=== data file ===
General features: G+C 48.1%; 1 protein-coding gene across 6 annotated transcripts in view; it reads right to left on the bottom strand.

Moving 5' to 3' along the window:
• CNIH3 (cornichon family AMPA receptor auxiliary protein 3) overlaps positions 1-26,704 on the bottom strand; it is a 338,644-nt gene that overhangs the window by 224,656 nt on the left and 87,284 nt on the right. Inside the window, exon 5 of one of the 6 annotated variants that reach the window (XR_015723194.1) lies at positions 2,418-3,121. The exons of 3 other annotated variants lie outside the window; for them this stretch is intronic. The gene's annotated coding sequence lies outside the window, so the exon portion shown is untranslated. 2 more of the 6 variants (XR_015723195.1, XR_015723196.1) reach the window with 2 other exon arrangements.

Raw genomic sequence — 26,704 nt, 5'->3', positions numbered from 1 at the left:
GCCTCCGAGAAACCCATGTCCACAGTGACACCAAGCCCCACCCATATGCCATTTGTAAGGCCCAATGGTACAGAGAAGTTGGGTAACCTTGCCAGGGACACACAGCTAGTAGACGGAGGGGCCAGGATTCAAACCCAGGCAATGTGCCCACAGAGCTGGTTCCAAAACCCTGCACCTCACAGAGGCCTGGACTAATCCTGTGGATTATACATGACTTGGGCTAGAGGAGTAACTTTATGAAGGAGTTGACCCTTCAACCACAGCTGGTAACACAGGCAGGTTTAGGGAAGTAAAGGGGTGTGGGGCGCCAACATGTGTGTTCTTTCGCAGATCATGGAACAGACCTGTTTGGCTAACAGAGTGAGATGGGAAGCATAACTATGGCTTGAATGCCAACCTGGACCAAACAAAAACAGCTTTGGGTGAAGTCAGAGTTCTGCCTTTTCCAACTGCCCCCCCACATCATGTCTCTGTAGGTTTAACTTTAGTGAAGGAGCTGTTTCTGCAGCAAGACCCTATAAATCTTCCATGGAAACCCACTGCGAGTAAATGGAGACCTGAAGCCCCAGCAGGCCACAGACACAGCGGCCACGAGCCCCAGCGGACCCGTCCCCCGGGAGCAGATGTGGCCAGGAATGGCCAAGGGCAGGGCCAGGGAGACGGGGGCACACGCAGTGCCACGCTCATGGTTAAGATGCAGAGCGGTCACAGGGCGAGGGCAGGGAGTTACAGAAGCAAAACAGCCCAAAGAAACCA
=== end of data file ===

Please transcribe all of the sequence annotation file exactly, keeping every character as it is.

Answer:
General features: G+C 48.1%; 1 protein-coding gene across 6 annotated transcripts in view; it reads right to left on the bottom strand.

Moving 5' to 3' along the window:
• CNIH3 (cornichon family AMPA receptor auxiliary protein 3) overlaps positions 1-26,704 on the bottom strand; it is a 338,644-nt gene that overhangs the window by 224,656 nt on the left and 87,284 nt on the right. Inside the window, exon 5 of one of the 6 annotated variants that reach the window (XR_015723194.1) lies at positions 2,418-3,121. The exons of 3 other annotated variants lie outside the window; for them this stretch is intronic. The gene's annotated coding sequence lies outside the window, so the exon portion shown is untranslated. 2 more of the 6 variants (XR_015723195.1, XR_015723196.1) reach the window with 2 other exon arrangements.

Raw genomic sequence — 26,704 nt, 5'->3', positions numbered from 1 at the left:
GCCTCCGAGAAACCCATGTCCACAGTGACACCAAGCCCCACCCATATGCCATTTGTAAGGCCCAATGGTACAGAGAAGTTGGGTAACCTTGCCAGGGACACACAGCTAGTAGACGGAGGGGCCAGGATTCAAACCCAGGCAATGTGCCCACAGAGCTGGTTCCAAAACCCTGCACCTCACAGAGGCCTGGACTAATCCTGTGGATTATACATGACTTGGGCTAGAGGAGTAACTTTATGAAGGAGTTGACCCTTCAACCACAGCTGGTAACACAGGCAGGTTTAGGGAAGTAAAGGGGTGTGGGGCGCCAACATGTGTGTTCTTTCGCAGATCATGGAACAGACCTGTTTGGCTAACAGAGTGAGATGGGAAGCATAACTATGGCTTGAATGCCAACCTGGACCAAACAAAAACAGCTTTGGGTGAAGTCAGAGTTCTGCCTTTTCCAACTGCCCCCCCACATCATGTCTCTGTAGGTTTAACTTTAGTGAAGGAGCTGTTTCTGCAGCAAGACCCTATAAATCTTCCATGGAAACCCACTGCGAGTAAATGGAGACCTGAAGCCCCAGCAGGCCACAGACACAGCGGCCACGAGCCCCAGCGGACCCGTCCCCCGGGAGCAGATGTGGCCAGGAATGGCCAAGGGCAGGGCCAGGGAGACGGGGGCACACGCAGTGCCACGCTCATGGTTAAGATGCAGAGCGGTCACAGGGCGAGGGCAGGGAGTTACAGAAGCAAAACAGCCCAAAGAAACCA